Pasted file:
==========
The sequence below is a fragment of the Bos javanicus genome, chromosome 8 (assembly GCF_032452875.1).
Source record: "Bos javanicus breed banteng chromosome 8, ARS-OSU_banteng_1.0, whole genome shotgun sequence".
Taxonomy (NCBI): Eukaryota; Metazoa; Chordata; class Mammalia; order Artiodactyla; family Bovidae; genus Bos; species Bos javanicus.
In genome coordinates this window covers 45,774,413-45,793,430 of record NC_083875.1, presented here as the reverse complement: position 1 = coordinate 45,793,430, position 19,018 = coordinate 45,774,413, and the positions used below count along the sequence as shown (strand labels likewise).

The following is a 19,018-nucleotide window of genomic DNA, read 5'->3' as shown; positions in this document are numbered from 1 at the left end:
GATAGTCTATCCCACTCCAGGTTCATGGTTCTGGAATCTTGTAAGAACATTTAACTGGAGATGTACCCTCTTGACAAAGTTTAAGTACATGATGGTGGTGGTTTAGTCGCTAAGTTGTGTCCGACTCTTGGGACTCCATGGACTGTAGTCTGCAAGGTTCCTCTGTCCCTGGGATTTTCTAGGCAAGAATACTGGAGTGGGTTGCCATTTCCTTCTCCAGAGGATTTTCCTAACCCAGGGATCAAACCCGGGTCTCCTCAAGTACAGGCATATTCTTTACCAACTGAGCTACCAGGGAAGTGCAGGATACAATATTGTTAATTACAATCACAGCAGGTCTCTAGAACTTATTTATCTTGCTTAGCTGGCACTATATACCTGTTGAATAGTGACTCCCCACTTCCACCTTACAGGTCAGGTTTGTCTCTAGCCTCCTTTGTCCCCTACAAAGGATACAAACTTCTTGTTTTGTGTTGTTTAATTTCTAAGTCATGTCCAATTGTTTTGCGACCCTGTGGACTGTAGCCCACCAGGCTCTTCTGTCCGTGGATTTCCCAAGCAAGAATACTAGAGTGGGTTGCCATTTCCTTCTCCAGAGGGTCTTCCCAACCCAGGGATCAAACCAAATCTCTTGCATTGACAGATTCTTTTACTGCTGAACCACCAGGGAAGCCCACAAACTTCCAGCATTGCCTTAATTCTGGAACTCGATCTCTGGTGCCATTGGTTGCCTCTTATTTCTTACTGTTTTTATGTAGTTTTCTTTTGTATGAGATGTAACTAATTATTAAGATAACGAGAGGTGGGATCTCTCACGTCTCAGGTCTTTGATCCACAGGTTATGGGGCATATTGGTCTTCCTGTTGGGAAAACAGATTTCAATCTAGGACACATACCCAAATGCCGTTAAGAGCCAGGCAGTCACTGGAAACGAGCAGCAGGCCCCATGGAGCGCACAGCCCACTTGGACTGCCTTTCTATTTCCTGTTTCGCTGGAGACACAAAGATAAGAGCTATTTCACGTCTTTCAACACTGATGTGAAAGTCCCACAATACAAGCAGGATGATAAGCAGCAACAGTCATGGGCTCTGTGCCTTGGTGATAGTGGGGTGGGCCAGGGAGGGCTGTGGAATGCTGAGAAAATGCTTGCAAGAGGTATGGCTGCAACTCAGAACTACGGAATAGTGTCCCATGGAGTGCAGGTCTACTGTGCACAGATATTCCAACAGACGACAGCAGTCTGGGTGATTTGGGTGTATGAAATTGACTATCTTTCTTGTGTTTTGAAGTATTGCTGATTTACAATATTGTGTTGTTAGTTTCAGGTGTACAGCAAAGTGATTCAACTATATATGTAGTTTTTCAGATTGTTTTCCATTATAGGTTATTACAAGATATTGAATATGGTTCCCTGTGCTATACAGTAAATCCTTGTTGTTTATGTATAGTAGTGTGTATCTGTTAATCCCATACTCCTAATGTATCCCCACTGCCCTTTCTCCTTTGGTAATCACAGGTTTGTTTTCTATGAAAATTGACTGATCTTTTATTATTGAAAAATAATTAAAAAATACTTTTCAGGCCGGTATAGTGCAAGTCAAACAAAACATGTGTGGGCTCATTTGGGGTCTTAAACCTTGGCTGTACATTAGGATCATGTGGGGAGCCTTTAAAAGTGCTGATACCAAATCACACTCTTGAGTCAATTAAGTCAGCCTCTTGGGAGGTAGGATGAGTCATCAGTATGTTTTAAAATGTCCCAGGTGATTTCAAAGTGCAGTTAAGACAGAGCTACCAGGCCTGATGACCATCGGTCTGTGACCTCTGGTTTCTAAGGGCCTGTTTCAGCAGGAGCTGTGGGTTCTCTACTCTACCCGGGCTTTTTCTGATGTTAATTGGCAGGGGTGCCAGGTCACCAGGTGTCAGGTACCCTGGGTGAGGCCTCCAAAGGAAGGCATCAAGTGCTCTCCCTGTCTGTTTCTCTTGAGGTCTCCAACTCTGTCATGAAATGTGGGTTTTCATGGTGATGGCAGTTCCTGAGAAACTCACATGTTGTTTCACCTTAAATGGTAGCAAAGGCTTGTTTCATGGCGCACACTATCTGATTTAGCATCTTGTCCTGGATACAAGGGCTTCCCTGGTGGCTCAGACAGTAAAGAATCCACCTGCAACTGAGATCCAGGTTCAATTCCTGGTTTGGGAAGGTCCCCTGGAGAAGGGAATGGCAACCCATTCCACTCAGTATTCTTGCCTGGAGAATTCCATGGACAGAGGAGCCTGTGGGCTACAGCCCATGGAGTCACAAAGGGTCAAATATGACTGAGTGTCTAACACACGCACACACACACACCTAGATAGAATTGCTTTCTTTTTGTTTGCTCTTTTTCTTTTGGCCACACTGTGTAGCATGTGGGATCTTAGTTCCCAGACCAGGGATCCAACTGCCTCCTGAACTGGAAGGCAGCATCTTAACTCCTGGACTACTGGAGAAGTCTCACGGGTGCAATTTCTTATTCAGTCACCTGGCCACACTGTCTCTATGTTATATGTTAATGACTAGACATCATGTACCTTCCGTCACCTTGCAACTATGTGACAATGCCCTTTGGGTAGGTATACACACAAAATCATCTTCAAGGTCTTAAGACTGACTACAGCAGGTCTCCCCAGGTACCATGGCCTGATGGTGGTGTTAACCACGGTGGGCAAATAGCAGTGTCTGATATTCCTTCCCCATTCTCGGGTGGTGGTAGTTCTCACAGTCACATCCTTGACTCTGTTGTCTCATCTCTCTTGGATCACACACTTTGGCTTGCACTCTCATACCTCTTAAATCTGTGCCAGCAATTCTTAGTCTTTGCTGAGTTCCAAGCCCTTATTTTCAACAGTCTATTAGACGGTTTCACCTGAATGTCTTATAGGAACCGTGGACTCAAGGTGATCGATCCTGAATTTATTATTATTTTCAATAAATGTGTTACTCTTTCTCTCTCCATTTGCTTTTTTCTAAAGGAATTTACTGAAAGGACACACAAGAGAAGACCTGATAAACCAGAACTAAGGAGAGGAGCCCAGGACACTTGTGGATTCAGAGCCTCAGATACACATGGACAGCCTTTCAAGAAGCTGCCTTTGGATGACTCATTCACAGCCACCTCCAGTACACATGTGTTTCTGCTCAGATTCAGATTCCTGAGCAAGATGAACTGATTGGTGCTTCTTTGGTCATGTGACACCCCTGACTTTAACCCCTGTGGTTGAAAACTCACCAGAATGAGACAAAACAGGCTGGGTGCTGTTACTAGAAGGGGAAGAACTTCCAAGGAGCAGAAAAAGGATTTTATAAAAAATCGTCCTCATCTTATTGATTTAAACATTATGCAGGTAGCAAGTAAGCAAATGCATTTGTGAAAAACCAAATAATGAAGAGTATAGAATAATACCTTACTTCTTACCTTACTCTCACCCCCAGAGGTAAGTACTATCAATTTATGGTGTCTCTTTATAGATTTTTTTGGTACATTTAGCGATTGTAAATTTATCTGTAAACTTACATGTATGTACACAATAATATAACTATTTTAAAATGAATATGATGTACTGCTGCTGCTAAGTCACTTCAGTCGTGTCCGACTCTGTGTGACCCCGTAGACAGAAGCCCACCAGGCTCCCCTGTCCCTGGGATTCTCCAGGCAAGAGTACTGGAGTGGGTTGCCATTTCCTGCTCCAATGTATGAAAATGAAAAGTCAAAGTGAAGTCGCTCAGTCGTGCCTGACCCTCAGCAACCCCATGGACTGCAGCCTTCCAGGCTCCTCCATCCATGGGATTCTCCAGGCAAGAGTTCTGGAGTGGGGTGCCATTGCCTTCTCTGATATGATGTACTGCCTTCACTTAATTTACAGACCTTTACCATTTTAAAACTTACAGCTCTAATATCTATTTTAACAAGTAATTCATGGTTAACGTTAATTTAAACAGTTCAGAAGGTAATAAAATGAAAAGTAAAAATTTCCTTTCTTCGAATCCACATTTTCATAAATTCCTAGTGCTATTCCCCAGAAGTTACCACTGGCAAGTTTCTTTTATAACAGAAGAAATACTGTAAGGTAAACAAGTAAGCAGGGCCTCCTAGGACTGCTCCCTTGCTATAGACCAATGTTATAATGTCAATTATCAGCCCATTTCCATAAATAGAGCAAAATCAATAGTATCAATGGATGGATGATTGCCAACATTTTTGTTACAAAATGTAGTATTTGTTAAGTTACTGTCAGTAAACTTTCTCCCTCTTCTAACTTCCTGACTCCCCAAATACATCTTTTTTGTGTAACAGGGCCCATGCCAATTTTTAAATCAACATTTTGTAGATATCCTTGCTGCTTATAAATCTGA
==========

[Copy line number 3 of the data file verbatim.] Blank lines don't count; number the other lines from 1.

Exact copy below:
Taxonomy (NCBI): Eukaryota; Metazoa; Chordata; class Mammalia; order Artiodactyla; family Bovidae; genus Bos; species Bos javanicus.